116 3rd St SE
Cedar Rapids, Iowa 52401
CEDAR RAPIDS — U.S. Sen. Tim Scott of South Carolina praised Iowa Gov. Kim Reynolds on Thursday evening, saying the Republican Party should be the “party of parents.”
Scott, touted as a possible Republican presidential contender, spoke with U.S. Sen. Joni Ernst, R-Iowa, at an interview-style discussion moderated by Republican Party of Iowa Chairman Jeff Kaufmann at Elmcrest Country Club in Cedar Rapids.
“Education forms leadership of the next generation,” said Scott, the only Black Republican in the U.S. Senate. “Your great Gov. Kim Reynolds is fighting tooth and nail to make sure there is quality education in every ZIP code in the state.”
Scott said he is fighting for the same thing, focusing on transforming the country through quality education.
Following a reception, Kaufmann said that being seen with Reynolds is a positive in the Republican Party, “especially with the national exposure” she’s received.
“I don’t think anybody whose popularity and the ease of which you’re going to see her be reelected has triggered longer coattails,” he said.
Kaufmann said Republican candidates visiting Iowa like Scott have not mentioned a run in the 2024 presidential election, but they are asking, “How can we help?”
A presidential candidate should “make it personal” like Scott did Thursday evening, Kaufmann said, and be geographically strategic when visiting Iowans.
So far, Scott has visited Linn and Scott counties in Iowa. Kaufmann said Scott needs to head north and to the Missouri River next.
“Iowans pay attention to that,” Kaufmann said. “We’re very regional in our thinking, and we expect the candidates to go where potentially they can be heard by every single citizen.”
During the reception, Scott threw Ernst’s name into the ring as a possible presidential contender.
“I know that one day when you’re over all the military or the vice president or the president of this country, I so look forward to saying, ‘yes ma’am,’” Scott told Ernst.
The Republican senators spoke about racial equality and the U.S. withdraw of troops from Afghanistan earlier this year.
“I ran for Congress in the place where the Civil War started, and I won because of the evolution of the human heart and the Southern heart continues in the right direction,” said Scott, the first Black person elected to the U.S. Senate from a Southern state since Reconstruction.
“You hear we’ve never lived in a more racially divisive time than right now,“ Scott said. “Did we miss the Civil War? The ’60s or ’70s or race riots? Did we forget that this country evolved to elect an African-American president and now an African-American vice president?”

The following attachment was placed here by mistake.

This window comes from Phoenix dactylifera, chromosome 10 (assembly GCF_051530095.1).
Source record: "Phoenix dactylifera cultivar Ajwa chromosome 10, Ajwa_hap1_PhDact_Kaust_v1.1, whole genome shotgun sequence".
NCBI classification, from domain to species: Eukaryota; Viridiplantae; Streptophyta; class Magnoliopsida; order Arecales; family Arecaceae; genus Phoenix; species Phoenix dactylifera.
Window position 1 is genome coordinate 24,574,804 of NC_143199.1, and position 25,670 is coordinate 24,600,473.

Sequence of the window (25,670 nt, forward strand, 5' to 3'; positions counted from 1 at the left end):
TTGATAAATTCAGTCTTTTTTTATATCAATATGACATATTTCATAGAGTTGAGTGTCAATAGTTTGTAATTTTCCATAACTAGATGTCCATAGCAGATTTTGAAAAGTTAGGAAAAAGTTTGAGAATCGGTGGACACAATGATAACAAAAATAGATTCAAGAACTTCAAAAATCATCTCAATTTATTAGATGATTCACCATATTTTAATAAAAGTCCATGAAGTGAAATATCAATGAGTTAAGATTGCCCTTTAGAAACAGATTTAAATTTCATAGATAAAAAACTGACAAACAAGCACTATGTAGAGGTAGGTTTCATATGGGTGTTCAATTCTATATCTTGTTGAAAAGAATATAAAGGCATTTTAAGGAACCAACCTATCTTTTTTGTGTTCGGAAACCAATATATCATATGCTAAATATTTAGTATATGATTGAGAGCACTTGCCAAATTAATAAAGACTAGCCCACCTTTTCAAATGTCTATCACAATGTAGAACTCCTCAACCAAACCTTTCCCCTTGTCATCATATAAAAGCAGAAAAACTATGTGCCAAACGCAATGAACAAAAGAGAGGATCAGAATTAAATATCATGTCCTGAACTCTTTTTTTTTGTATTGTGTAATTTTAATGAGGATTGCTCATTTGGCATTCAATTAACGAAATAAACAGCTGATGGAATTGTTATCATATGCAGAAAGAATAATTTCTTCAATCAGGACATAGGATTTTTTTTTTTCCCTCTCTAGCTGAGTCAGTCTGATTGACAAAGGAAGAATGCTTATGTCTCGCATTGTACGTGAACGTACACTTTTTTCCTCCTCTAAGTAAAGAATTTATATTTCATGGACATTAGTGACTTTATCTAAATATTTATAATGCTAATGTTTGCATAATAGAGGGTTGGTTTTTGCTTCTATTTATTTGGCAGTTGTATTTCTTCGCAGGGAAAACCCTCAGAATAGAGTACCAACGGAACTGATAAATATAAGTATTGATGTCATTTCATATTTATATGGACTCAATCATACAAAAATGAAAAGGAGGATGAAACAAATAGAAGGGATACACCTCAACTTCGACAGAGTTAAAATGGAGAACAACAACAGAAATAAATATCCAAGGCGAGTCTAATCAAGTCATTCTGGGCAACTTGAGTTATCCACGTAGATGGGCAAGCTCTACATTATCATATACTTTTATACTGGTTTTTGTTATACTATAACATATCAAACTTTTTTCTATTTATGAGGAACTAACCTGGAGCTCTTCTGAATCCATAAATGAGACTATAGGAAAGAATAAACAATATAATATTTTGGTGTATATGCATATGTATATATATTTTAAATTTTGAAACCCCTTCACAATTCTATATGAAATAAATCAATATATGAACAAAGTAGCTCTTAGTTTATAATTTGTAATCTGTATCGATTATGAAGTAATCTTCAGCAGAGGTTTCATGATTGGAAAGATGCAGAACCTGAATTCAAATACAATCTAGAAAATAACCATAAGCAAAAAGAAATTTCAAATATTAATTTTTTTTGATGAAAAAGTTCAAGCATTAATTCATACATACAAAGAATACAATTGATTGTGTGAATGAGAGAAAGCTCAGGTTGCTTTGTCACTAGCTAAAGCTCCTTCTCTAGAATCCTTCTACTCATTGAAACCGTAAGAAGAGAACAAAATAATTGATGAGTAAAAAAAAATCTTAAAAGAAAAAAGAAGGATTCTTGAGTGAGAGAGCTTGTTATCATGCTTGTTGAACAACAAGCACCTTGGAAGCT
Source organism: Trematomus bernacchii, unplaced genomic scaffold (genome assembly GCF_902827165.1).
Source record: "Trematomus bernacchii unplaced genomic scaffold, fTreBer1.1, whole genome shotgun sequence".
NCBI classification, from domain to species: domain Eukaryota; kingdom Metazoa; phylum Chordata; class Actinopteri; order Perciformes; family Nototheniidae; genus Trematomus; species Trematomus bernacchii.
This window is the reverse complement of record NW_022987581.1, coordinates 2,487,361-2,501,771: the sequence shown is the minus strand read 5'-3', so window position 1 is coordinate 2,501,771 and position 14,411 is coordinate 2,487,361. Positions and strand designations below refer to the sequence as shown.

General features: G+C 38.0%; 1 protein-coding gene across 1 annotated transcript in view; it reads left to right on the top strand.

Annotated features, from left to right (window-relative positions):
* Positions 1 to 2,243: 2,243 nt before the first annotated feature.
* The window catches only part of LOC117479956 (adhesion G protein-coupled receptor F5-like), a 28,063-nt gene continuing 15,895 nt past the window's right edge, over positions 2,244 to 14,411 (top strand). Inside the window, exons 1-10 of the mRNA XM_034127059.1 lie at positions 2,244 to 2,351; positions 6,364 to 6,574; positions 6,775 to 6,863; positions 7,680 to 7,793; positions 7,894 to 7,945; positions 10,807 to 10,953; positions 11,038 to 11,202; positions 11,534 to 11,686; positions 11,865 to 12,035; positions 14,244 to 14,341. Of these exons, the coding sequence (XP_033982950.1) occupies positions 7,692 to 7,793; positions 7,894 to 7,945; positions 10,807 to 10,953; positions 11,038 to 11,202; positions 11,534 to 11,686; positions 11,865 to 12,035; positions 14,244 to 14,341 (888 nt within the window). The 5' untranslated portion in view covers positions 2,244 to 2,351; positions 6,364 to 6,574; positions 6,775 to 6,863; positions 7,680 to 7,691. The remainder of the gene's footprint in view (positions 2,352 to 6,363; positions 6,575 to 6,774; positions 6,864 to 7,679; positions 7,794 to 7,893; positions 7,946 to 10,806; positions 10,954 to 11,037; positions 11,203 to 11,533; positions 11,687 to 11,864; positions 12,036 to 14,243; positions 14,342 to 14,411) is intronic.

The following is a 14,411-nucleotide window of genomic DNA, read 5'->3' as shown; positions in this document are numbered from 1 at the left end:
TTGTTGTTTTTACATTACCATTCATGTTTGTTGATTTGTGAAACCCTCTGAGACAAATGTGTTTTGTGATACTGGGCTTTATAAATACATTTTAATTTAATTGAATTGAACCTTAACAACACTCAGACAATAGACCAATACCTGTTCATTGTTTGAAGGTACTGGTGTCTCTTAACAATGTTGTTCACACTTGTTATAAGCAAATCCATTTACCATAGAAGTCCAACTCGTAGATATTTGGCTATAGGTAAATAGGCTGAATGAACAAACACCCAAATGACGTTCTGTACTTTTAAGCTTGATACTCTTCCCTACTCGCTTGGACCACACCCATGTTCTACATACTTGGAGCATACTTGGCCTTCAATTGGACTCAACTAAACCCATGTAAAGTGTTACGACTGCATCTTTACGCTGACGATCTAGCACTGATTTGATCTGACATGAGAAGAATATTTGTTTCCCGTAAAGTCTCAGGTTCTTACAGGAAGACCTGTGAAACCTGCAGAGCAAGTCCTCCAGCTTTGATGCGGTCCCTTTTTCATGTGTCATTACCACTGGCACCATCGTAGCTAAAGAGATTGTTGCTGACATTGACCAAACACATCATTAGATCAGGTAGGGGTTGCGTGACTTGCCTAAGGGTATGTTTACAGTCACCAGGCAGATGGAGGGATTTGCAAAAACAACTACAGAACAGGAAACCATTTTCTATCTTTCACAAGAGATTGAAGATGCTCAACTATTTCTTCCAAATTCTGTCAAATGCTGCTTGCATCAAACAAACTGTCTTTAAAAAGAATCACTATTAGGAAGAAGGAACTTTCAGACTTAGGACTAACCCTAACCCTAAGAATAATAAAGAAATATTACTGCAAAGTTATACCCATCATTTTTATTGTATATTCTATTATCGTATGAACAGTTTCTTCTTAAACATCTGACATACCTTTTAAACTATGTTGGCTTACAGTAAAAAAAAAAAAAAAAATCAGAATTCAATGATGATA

Ernst said she is tired of hearing from Department of Defense officials that climate change is the most pressing issue facing the United States.
“I don’t want to hear that anymore when we have Russia, who has invaded Ukraine and creating a global food crisis, when we have Afghanistan, which we left in such a dishonorable way, leaving Americans behind, our Afghan allies and our allies and partners from other countries,” Ernst said.
“Now we have the Taliban ruling, and you see the rights of women and girls slip away and violent extremist organizations that once attacked us in 2001 reconstituting in the exact same stamping grounds,” Ernst said.
“We do have to focus domestically and make sure our nation is secure,” Ernst said. “If we don’t have security and safety, nothing else can follow.”
Scott agreed with Ernst, calling the U.S. departure from Afghanistan “botched.”
The senators also discussed an assassination attempt on Supreme Court Justice Brett Kavanaugh.
A man was charged Wednesday with attempting to murder Kavanaugh in his Maryland home. Hours later, House Democrats delayed consideration of Senate-approved legislation that would offer additional protection to Supreme Court justices. House Democrats say they want to expand protections to include security for other court employees.
“We can’t be a country that’s so divided we ignore or overlook attempts of violence against a sitting Supreme Court justice,” Scott said.
“If it had been a liberal Supreme Court justice who had been threatened with being killed, that would have been taken care of immediately,” Ernst said.
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